The link between the muse and nature is irrefutable. Poets and artists have known this throughout the ages, and contemplation of the natural world has brought forth some of the greatest artistic accomplishments throughout human history.
On April 28, from 1 to 3:30 p.m., the Horatio Colony House Museum and Nature Preserve in Keene will be celebrating this connection, as it hosts the first Nature Preserve Haiku Hike, led by Meggie Donovan, project assistant. The program will begin with a short lesson on poetry writing techniques, before the participants explore the West Hill.
There, they will experience the preserve and collect picturesque words for a writer’s notebook. The program will explore language and learn how poetry is connected to their everyday lives. Participants will then compose original three-line haiku poems using word collections.
Attendees are encouraged to bring their favorite pen or pencil and warm clothing for the outdoors. This event is free and open to the public, but registration is required.
“I’m really excited to be doing this,” Donovan said. “I’ve been doing some poetry work at the Keene Middle School through Antioch University and the Horatio Colony House Museum and Nature Preserve for the past two years. I was recently approached by Anita Carroll-Weldon, director of the preserve, to host a public program focusing on poetry and the natural beauty found at that site.”
Donovan said that her studies at Antioch University, where she is majoring in environmental science and education, have given her a foundation with which she can help attendees focus on the wonders of nature.
“I have found that poetry can be a really beautiful way of bringing out emotions into a field that most people think is largely science-based,” she said. “It’s helpful in letting us express ourselves about how we feel about the earth and establishing a connection to place. This really helps us push people to express their feelings through words.”
For those unfamiliar with the form, a haiku is a traditional Japanese three-line poem with 17 syllables, written in a five/seven/five syllable count. Often focusing on images from nature, haiku emphasizes simplicity, intensity and directness of expression.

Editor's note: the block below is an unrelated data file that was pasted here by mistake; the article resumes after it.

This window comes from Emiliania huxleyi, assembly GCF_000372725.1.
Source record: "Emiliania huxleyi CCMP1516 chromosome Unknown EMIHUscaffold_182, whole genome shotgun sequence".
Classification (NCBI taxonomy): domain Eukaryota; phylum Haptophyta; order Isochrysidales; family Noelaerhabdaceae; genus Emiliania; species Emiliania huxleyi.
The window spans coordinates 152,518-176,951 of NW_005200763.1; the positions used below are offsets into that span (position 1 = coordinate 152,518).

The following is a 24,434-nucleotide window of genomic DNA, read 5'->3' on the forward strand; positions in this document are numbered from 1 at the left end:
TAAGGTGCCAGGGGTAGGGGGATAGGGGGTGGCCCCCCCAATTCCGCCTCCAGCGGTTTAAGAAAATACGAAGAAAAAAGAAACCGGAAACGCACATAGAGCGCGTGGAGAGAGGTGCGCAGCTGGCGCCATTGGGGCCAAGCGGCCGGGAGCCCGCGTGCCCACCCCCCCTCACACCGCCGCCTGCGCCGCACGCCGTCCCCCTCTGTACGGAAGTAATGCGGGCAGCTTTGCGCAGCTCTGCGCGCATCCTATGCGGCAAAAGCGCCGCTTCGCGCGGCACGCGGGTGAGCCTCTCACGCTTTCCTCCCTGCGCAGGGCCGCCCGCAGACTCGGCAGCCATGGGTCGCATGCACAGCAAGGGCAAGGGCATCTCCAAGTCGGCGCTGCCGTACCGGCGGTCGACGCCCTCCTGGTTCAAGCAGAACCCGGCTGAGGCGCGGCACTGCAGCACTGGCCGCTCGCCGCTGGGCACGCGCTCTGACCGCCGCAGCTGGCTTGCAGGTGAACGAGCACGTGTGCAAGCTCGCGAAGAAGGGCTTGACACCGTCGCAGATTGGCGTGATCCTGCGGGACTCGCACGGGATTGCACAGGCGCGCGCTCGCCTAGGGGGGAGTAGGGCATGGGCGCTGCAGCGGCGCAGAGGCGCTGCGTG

It is one of the world’s oldest regularly written forms of poetry, and Basho (1644-1694) is recognized as its foremost poet. In the early 1850s, people in the western world learned of Japan’s incredible art, and Japanese artists were fascinated by the west’s own techniques.
“Haikus are the original nature poems,” Donovan said. “I also think they’re very accessible to a wide range of writers, as they are a syllable-based form. It’s not an overwhelming type of poem to learn at all.
“I think that people are sometimes a little intimidated when it comes to writing poetry, because they think it has to be kind of flowery, like a Shakespearean sonnet. The beauty and simplicity of the form really lends itself to natural description.”
Donovan said that the precision of the form is actually an aid to writing, as it compels the writer to think holistically about the emotions they wish to convey.
“Haikus force you to really stay in the moment,” she said. “To write one, you have to think about the word you’re going to be using, as you only have a very limited number of words to work with. The form will actually force you to change your writing into the most basic element.
“The haiku is really the first step to dealing with nature, and how you feel about it in that particular time.”
Donovan said that, upon graduation, her hope is to teach high school English, bringing her background in environmental science into her courses.
“I really want students to be grounded in the place where they came from,” she said. “I think that there’s something in the environment that lends a layer of understanding that they don’t get when they’re sitting inside a classroom.
“Bringing people outside to experience the wonder of nature is something that we should all be doing more often.”
The Nature Preserve Haiku Hike will be held at the Horatio Colony House Museum and Nature Preserve, 55 Daniel Hill Road in Keene, Sunday, April 28, from 1 to 3:30 p.m. This event is free and open to the public, although registration is required. To register, call 283-2115 or email email@example.com.